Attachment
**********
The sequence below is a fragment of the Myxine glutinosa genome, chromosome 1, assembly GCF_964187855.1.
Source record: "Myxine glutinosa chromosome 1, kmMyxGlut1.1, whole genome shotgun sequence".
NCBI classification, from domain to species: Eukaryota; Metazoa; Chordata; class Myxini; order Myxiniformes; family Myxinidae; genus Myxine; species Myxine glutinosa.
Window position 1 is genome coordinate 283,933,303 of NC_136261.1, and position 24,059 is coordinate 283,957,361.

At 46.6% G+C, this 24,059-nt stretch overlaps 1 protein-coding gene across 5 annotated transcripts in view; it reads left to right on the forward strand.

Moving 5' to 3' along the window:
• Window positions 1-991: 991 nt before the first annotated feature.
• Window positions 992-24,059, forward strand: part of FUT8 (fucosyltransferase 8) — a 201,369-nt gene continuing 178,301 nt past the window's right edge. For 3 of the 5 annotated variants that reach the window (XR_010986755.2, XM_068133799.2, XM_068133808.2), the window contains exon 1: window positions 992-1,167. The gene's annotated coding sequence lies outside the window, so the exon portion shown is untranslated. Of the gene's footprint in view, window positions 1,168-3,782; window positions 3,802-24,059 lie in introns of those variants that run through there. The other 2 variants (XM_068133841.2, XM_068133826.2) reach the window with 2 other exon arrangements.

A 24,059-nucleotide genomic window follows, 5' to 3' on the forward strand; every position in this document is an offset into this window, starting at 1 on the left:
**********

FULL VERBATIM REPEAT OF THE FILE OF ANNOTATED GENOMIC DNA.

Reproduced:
The sequence below is a fragment of the Myxine glutinosa genome, chromosome 1, assembly GCF_964187855.1.
Source record: "Myxine glutinosa chromosome 1, kmMyxGlut1.1, whole genome shotgun sequence".
NCBI classification, from domain to species: Eukaryota; Metazoa; Chordata; class Myxini; order Myxiniformes; family Myxinidae; genus Myxine; species Myxine glutinosa.
Window position 1 is genome coordinate 283,933,303 of NC_136261.1, and position 24,059 is coordinate 283,957,361.

At 46.6% G+C, this 24,059-nt stretch overlaps 1 protein-coding gene across 5 annotated transcripts in view; it reads left to right on the forward strand.

Moving 5' to 3' along the window:
• Window positions 1-991: 991 nt before the first annotated feature.
• Window positions 992-24,059, forward strand: part of FUT8 (fucosyltransferase 8) — a 201,369-nt gene continuing 178,301 nt past the window's right edge. For 3 of the 5 annotated variants that reach the window (XR_010986755.2, XM_068133799.2, XM_068133808.2), the window contains exon 1: window positions 992-1,167. The gene's annotated coding sequence lies outside the window, so the exon portion shown is untranslated. Of the gene's footprint in view, window positions 1,168-3,782; window positions 3,802-24,059 lie in introns of those variants that run through there. The other 2 variants (XM_068133841.2, XM_068133826.2) reach the window with 2 other exon arrangements.

A 24,059-nucleotide genomic window follows, 5' to 3' on the forward strand; every position in this document is an offset into this window, starting at 1 on the left: